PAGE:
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Police Lidar & Radar Jamming

From drip.colorado.edu!weverka Wed Jul 5 18:33:09 1995
id ; Wed, 5 Jul 95 18:33 CDT
Date: Wed, 5 Jul 1995 17:33:02 -0600
Subject: FAQ on Police Lidar

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FAQ on Police Lidar.

lidar is 904 nanometers, 30 nanosecond pulses of 3 Watt instantaneous
power delivered into a 4
milliradian cone angle at 1 KHz repetition rate.
The long wavelength aids eye safety. The time
of flight of the pulses are
multiplied by speed of light and the resulting distances are
plotted as
a function of time. a least square fit is used -the slope gives
the car
velocity, and the variance gives a validity test.[1]

Liscense plates have
retrorflective material that returns light in a 4
milliradian cone angle (Colorado plate
measurement). [2]

The lidar beam width at 300 meters is about 1
The liscense plate has about .001 meter^2 of retroreflective paint.
– 30 dB
loss. They are illuminating the retroreflective paint with
3 milliWatts

return beam (from the retroreflective paint) is also about 1 meter^2
and the recieving
aperture is about .001 meter^2
– 30 dB loss.

The return is thus 3 microWatts
instantaneous power. The measurement
bandwidth is 30 MHz.


The liscence plate is most important. If you can’t remove it, paint the
material with glossy house paint to match the color. Check
your local laws first.

To find out what is next most important on your car, stand with the
light source behind you
(park in the sun at dawn or dusk), and look at
the region of the car right next to the shadow
of your ear. You are looking
at light reflected back towards the source.

(and radar) range goes as the fourth root of return signal power.
The best you can hope for is
to reduce the range by a factor of 2 to 4,
by reducing your crossection by a factor of 16 to
This may help in combination with a detector, if the police target
cars at the
extreme of their range as defined by the reflectivity of
the average car.

Jamming feasible?

There are two kinds of jamming proposed pulsed LEDs and CW
My calculations indicate that neither of these work without combining them

with stealth measures. These calculations are specific to the range of
300 meters.

/> CW Jamming sources.
HeadLights aimed into .5 by .2 radian distribute their power over
steradians, at 300 meters range, this illuminates 10^4 square meters or
10^7 of
their recieving aperture. 200 Watt lights put 20 microWatts into the
lidar gun. Presumably the
lidar gun has a narow band filter passing about 10
nanometer of the spectrum, reducing this CW
jammer by a factor of about 40,
meaning that the light is now .5 microWatts. The detector is
AC coupled so we
caluclate the shot noise due to this background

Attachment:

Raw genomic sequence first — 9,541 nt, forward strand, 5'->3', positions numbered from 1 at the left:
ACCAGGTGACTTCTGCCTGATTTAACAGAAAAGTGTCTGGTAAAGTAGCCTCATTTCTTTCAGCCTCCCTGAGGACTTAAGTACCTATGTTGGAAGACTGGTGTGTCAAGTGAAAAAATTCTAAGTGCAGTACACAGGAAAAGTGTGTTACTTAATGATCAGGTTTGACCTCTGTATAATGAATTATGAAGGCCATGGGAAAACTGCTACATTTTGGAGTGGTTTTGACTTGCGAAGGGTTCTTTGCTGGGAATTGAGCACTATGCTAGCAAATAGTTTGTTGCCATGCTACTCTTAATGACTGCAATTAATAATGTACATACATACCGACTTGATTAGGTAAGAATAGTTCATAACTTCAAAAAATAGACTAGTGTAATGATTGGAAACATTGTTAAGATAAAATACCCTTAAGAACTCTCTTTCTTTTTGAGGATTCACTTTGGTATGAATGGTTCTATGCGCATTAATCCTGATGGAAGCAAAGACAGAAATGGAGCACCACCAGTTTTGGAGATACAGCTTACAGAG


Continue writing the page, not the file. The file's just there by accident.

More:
ShotNoise =
SQRT[RecievedPower * PhotonEnergy * MeasurementBandwidth]
and get 2 nanoWatt equivalent
optical power.
This is small compared to the return from a liscense plate.
If someone
has the Car and Driver article on this jamming technique, I
would appreciate a check if they
say it only works with the liscense removed.

Pulsed Jamming sources

broadcast into .005 steradians (.5 radian times .01 radian) would
have to be 500 times
brighter than the 3 milliWatts they hit you with
to beat the retroreflective paint which
broadcasts into only
10^(-5) = ( 4 milliradian times 4 milliradian) return.

/> References
Some of the stuff I put in the FAQ is speculative.

904 nanometers,
30 nanosecond pulses, 4 milliradian cone angle,
4 milliradian cone angle
are from the
IEEE article, and the other referenced sources.

3 Watt instantaneous power is from a
904 nm laser diode manufacturer.
3 microWatts return is based on my calculation at the quoted
and my personal measurement of Colorado liscense lidar crossection.

30 MHz measurement bandwidth is speculative, and is only used for the
noise calculation. I am
assuming the pulse is filtered, and the leading edge
is detected with temporal resolution much
higher than the reciprocal
measurement bandwidth. This requires signal to noise ratios well in
excess of
unity. Perhaps I should have used 1 GHz to allow direct comparison of the

power levels of the shot fluctuations for CW Jamming sources to the power
level of the return
signal. This jamming noise goes as the square root of
measurement bandwidth, making the exact
number not that important.

[1] P. David Fisher, “Improving on police Radar”,
IEEE Spectrum July, 1992
p. 38

[2] personal measurement.

[3] P=
SQRT[RecievedPower * PhotonEnergy * MeasurementBandwidth]

o Improving on Police Radar;
IEEE Spectrum, Jul. 1992, pg 38. (good
general technical info on all speed measurement

o Shortcomings of Police Radar; IEEE Spectrum, Dec. 1980, pg 28.
accuracy and usage)

o Radar Revisited; Road and Track, Nov. 91, pg 106. (excellent

/> summary of band and type differences)

o 7 Wide Band Radar Detectors; Car Audio and
Electronics, Mar. 93 pg
103. (good general info and detector range detail, laser too)

o Radar Wars ….; Car and Driver, Oct. 92, pg 153. (good general
info and detector
range detail)

o They have Lasers; Car and Driver, Apr. 92, pg 87. (laser range and

/> info)

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